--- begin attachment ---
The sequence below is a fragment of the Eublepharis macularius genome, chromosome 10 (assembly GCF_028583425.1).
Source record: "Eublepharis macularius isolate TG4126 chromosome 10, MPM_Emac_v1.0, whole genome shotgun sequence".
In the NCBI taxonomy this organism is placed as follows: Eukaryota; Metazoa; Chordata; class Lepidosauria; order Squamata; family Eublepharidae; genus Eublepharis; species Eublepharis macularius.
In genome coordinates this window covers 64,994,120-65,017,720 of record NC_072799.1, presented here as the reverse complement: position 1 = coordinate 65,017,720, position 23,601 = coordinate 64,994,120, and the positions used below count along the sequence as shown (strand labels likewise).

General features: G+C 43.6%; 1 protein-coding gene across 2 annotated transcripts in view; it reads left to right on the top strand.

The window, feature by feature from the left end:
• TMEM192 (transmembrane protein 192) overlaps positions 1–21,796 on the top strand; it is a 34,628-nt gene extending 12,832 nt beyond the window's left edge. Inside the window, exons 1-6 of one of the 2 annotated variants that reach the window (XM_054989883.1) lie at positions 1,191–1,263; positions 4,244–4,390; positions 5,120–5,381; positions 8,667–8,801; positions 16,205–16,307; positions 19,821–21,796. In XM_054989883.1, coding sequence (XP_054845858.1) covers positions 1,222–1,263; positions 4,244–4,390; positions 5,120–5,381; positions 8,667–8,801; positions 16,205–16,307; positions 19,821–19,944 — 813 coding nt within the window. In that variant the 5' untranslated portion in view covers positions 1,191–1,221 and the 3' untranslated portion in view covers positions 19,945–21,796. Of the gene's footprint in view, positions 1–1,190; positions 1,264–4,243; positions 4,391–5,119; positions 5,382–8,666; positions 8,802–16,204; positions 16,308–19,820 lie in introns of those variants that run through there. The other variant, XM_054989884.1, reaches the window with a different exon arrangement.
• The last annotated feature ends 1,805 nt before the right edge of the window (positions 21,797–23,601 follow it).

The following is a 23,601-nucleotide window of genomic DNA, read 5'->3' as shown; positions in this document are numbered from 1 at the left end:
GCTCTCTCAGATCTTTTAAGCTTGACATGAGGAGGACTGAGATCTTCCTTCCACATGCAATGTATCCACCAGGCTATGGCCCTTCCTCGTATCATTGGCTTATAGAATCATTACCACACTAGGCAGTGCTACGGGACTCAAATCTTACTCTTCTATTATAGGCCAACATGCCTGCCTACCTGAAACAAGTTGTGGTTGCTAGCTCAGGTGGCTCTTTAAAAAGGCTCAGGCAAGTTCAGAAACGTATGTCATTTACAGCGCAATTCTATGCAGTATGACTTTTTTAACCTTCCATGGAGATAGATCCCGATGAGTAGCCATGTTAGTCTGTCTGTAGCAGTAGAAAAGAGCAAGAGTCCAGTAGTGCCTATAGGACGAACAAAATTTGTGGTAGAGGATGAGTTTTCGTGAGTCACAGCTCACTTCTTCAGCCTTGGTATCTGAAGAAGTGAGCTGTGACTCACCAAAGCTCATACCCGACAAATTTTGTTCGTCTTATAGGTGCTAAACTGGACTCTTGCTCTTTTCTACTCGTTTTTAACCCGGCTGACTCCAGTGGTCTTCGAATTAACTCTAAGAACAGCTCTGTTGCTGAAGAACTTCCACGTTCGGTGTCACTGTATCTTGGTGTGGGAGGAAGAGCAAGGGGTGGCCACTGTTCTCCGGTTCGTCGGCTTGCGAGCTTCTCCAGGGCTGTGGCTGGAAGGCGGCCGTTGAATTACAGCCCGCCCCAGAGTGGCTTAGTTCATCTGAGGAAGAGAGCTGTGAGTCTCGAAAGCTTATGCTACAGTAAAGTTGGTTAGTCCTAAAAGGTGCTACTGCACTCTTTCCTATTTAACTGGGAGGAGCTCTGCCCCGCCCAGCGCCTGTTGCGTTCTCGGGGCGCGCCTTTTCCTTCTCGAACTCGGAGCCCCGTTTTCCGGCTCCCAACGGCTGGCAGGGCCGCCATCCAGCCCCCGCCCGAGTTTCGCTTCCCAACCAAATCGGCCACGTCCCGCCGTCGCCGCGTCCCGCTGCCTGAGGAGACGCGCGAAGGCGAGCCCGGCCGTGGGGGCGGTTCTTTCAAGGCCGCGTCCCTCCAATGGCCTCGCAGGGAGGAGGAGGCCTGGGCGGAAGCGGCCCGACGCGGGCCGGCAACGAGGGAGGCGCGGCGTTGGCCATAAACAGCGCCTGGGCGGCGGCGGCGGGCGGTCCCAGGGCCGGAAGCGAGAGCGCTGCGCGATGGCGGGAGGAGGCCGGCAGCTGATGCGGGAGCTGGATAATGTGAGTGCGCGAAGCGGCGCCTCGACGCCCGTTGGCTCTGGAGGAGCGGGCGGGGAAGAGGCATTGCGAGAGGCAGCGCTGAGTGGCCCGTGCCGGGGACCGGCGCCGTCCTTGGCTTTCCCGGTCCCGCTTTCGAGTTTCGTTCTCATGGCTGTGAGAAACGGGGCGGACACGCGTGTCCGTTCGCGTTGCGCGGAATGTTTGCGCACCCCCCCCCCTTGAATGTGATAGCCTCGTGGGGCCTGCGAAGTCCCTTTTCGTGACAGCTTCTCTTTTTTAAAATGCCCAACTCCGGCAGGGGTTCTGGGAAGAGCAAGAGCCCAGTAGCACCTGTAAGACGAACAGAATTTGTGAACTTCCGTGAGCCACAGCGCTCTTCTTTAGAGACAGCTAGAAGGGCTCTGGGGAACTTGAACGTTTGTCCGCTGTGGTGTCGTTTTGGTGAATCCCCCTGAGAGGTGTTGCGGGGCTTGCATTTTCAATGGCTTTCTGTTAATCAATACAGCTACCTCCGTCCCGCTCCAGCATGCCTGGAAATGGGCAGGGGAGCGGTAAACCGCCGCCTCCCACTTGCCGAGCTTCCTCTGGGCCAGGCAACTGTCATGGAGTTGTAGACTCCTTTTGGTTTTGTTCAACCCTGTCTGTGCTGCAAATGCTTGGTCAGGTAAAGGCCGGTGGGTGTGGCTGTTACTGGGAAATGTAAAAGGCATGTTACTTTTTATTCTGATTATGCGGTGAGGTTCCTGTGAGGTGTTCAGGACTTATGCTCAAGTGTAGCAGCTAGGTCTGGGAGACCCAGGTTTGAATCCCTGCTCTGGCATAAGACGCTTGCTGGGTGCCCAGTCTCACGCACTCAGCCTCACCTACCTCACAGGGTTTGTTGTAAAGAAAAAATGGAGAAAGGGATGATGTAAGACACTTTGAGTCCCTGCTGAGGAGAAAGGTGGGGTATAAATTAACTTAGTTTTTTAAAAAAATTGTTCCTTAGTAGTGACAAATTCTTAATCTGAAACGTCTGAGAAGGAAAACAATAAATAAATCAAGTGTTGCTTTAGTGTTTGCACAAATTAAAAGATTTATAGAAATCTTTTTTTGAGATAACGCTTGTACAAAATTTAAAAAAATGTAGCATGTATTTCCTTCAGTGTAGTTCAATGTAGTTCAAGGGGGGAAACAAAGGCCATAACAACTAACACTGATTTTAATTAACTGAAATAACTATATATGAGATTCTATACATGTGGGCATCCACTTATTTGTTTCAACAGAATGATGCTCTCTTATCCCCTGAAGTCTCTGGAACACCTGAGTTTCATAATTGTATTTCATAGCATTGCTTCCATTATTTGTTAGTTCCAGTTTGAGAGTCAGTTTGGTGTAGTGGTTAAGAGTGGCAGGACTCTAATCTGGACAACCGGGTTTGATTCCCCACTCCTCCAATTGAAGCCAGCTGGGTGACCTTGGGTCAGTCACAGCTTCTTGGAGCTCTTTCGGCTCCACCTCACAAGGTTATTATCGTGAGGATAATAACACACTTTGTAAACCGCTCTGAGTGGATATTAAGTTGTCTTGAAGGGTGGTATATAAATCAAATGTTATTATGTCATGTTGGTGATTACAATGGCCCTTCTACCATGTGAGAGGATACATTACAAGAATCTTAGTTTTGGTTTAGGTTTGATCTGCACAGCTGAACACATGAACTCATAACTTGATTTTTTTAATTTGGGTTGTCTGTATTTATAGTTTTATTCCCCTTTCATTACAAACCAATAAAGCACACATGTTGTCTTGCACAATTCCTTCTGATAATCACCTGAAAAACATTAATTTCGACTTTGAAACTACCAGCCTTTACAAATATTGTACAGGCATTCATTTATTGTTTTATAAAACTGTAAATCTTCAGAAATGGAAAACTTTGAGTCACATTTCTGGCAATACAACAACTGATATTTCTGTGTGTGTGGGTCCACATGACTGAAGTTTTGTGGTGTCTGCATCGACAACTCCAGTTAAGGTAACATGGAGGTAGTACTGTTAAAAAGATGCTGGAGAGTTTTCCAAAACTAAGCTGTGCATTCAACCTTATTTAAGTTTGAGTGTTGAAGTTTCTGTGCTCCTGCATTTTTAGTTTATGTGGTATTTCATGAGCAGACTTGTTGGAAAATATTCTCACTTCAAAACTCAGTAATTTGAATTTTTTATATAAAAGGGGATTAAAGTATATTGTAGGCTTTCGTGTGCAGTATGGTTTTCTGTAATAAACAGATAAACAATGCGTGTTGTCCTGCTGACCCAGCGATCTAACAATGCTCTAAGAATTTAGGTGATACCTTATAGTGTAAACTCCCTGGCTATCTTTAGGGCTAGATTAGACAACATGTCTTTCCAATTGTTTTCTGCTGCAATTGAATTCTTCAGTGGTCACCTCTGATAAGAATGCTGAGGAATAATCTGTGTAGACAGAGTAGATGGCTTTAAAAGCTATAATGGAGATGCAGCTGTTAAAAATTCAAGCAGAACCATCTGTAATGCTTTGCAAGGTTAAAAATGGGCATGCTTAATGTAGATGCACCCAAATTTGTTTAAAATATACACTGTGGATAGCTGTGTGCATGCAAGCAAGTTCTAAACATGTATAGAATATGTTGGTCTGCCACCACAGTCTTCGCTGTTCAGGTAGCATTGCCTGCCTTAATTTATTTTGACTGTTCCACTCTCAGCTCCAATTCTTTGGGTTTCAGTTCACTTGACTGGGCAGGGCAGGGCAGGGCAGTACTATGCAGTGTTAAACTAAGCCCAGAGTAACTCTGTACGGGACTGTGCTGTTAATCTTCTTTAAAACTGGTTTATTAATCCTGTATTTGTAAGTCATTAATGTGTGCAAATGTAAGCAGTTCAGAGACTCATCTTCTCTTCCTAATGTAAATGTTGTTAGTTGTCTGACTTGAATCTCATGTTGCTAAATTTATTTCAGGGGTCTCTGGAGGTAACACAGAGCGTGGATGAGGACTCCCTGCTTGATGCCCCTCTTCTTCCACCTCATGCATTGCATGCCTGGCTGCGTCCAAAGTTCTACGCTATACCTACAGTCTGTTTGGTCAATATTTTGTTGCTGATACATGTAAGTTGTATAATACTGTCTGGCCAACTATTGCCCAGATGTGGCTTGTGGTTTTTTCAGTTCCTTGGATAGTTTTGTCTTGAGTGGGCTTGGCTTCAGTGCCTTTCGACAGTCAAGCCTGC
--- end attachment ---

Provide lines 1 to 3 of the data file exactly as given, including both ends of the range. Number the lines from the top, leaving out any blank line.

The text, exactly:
The sequence below is a fragment of the Eublepharis macularius genome, chromosome 10 (assembly GCF_028583425.1).
Source record: "Eublepharis macularius isolate TG4126 chromosome 10, MPM_Emac_v1.0, whole genome shotgun sequence".
In the NCBI taxonomy this organism is placed as follows: Eukaryota; Metazoa; Chordata; class Lepidosauria; order Squamata; family Eublepharidae; genus Eublepharis; species Eublepharis macularius.